Despite menu items listed in both English and curly Thai script, Hanloh chef and creator Lalita Kaewsawang isn’t necessarily trying to make authentic Thai food. While her menu of Thai street food and home cooking pays homage to the flavors she fell in love with while growing up in a small city outside of Bangkok, a closer look reveals other experiences and influences layered like the flavors in a curry—attending high school in Alice Waters-ruled Berkeley, college at an East Coast liberal arts school, and post-grad kitchen stints in culinary meccas New Orleans and Chicago before returning to California to cook at Michelin-starred Manresa.
“It was never about being super authentic,” explains Kaewsawang. “It also has to taste good, to taste clean, while using what’s in season and local products as much as possible.” So whether or not it’s Thai, “If it’s good, it’s good.”
And wow, is it good. Whether her ever-changing menu offers eggrolls that crackle and shatter under tooth; yolk-colored Vietnamese crepes stuffed with sausage and decorated with shredded carrot, mint and cilantro; fried curried catfish with crispy basil and cucumber quick pickles; or a comforting bowl of Panang curry, her lineup is nearly always infallible.
Kaewsawang’s recipes evolve with the season and location, which means Hanloh’s menu, like most pop-ups, changes all the time. Thankfully, my favorite dish, Thai fried chicken or gai tod, seems to be a mainstay. Using the whole wing from shoulder to tip, Kaewsawang marinates them overnight in “an overwhelming amount of lemongrass. I feel like it needs quite a bit for the flavors to get through the skin,” she says. Plus cilantro, garlic, coriander, soy sauce, and fish sauce. Right before frying, she dredges the wing in a thin gluten-free rice flour batter so that the skin, rather than the batter, touches the oil and gets super crispy.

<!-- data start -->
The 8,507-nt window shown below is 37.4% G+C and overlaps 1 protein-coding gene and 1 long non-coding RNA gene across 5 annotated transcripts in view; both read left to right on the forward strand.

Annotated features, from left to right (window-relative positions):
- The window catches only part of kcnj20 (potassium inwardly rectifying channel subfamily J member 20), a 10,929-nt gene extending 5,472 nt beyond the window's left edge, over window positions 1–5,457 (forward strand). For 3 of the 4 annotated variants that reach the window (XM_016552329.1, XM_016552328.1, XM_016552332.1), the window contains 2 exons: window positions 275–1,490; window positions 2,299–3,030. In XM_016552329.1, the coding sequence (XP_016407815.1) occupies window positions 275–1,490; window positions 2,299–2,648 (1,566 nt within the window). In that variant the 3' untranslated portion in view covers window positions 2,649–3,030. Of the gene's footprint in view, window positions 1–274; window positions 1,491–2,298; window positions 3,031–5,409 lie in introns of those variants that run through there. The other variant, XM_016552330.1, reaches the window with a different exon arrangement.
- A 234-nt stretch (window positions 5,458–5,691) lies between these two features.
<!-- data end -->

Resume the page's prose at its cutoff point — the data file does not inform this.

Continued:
It’s hard to overstate how heavenly the bright lemongrass steam that fills your nostrils is as you crunch through crispy skin to juicy chicken, and the accompanying sauce made from fish sauce, tamarind and caramelized palm sugar is the perfect balance of tangy, sweet and sour. Some may wonder, is it Thai? To which I would retort, as I grab a second wing, who cares?
Hanloh’s next pop-up is at the monthly Night Market at the Food Lounge on Friday, Jan. 12 from 4-9 p.m. Pop-up calendar at hanloh.com.